Discounting disc 2′s SQ Party live sets, the longest track on Beer SQ is the enormous “Spinach Rag ~ Character Medley,” clocking in at 9 minutes and 42 seconds. This one is huge. Opening with Spinach Rag was a great choice … it makes me want to go to the auction house and attempt to buy some absurd item that you’re not allowed to have. But then, I imagine each of the game’s playable characters up on “auction” for a date (for charity, of course). The arrangement, courtesy Rio Okano, uses a variety of different instruments for each character in the medley, but it’s generally all within the realm of big band jazz. Throw out the drinking theme and just get lost in this one. It’s the spotlight-stealing track of the album, and it’s got EVERYTHING you’d want in it. Because Uematsu’s (awesome) character themes come with so much variation just in terms of emotion, mood, and tempo, this arrangement really does have it all. Whew! I’m worn out after listening to it again. But seriously, if you love Final Fantasy VI and consider yourself a collector (to the point where you own, say, the OSV and either Grand Finale or the Piano Collection, or both), this track on its own warrants a purchase of the entire Beer SQ album. Yes. It’s that good.

For a totally unexpected finale, it’s time to drown our sorrows in a Kalyani Black Label, because we’re traveling to India. A looped synth carries the familiar arpeggio of the Final Fantasy series “Prelude,” while the Japanese equivalent of Ravi Shankar, Daikiti Yoshida, performs (and elaborates upon) the high-pitched melody. And, yes, tabla drums are in order as well, and they sound groovy and funky as all get-out alongside Yoshida-san’s sitar-playing. This is just weird and wonderful and totally unexpected.

And that’s the album!! Unless you spring for the Limited Edition (catalog number SQEX-10315~6 as opposed to normal edition’s SQEX-10317). And here, again, are those purchase links:

Purchase Beer SQ (LE): CDJapan | Play-Asia
Purchase Beer SQ (Standard): CDJapan | Play-Asia

Now then, to the limited edition bonus disc. It opens with a song that could potentially fit with the rest of Beer SQ. It’s “The Seven Travelers” from Hamauzu’s UNLIMITED:SaGa, arranged by YUKIYOSHI (who that is, I have no idea). This is a new age piano-and-strings arrangement, the kind that would’ve fit on Norihiko Hibino’s arrangements for Etrian Odyssey I&II and 7th Dragon. It’s a beautiful, Asian-infused track that makes me want to play Sudoku. But definitely not play UNLIMITED:SaGa, because that game didn’t deserve its soundtrack.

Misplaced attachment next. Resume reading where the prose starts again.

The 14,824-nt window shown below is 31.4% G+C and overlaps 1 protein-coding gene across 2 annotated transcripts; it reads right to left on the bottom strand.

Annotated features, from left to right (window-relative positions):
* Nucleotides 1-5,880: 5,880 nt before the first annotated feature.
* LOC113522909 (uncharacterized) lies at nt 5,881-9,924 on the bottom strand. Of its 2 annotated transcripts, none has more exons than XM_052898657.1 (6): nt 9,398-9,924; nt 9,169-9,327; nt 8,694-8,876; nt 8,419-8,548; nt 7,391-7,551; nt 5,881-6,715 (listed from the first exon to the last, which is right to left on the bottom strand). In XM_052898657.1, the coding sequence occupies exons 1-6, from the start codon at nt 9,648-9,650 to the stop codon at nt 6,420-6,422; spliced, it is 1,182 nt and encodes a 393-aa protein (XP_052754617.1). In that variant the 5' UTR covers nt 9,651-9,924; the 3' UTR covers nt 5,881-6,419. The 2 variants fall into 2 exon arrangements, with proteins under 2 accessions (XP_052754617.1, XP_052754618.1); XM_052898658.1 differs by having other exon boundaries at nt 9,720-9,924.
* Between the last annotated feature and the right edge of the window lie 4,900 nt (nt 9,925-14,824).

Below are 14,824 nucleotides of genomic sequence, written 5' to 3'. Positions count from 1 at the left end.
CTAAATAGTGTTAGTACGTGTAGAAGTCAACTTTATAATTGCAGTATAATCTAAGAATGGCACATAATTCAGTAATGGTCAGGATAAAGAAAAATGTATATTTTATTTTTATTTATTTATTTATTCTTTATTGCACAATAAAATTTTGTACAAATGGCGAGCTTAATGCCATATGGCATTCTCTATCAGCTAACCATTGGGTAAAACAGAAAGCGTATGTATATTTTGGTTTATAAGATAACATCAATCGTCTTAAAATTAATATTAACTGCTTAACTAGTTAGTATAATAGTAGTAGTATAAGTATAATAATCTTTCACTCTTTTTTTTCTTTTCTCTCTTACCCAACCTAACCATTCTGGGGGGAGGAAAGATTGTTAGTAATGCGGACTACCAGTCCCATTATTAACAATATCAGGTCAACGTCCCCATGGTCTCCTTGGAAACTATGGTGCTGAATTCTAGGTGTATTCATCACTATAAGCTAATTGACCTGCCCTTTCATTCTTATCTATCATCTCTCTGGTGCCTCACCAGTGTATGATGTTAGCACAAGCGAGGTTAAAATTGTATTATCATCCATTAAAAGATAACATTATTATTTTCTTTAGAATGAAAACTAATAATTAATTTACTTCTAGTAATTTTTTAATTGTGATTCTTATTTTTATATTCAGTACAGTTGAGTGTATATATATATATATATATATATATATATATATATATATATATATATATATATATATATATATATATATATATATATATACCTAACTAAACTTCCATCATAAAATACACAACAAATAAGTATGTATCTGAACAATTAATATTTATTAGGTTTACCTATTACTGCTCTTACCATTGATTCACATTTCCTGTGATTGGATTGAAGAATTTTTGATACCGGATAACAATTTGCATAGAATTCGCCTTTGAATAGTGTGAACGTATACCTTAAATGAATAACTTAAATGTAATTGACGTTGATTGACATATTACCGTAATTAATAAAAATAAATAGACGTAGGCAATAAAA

The other two tracks are parts of a live show recording. A lot of people have expressed confusion at what, exactly, this is. But if you’ve been paying attention, you know that the Square Enix Music dept has been putting on live shows from time to time. “SQ Party Level.3″ is the third of those shows. That show featured BOKKADENcI, Hige Driver, and Stealth Boys. The first two sets are put on this bonus disc, and Stealth Boys appear on the “Battle SQ” LE bonus disc.

Both artists use chiptunes, source tunes, and other “SQ” arrangements and mix them together as one complete DJ’d set. BOKKADENcI has done a boatload of arrangements between the two SQ Chips albums, the VII – XI Chips albums, and some original stuff just for this live party. It’s a solid 30 minutes of joy, and it ends with Final Fantasy IV‘s “Theme of Rydia.” Great choice. Also, props to prodigious use of the mighty Speak&Spell.

“Hige Driver” has a more bass-heavy style to his set. His set is heavy on SaGa 2: Hihou Densetsu (Final Fantasy Legend II) almost to the exclusion of anything else. Hige Driver uses Hirosato Noda’s (muZik’s) arrangement “Militant Meat,” which was a bonus track from the DS remake OST. But it also has a bunch of songs that weren’t used anywhere else and are exclusive to the party set. However, Hige Driver drops all the Game Boy madness by ending with his arrangement from SQ Chips, “Battle II” from the Famicom classic Final Fantasy III (most of you probably will recognize it from its frequent use in the two Dissidia Final Fantasy games). Great way to end the set, great way to end the album.

You don’t need to enjoy beer to enjoy Beer SQ, but hopefully you can appreciate the bevy of cultural influences that went into creating this album. The artists behind the arrangements are all great in their own way, and this album is an eclectic masterpiece. Get it!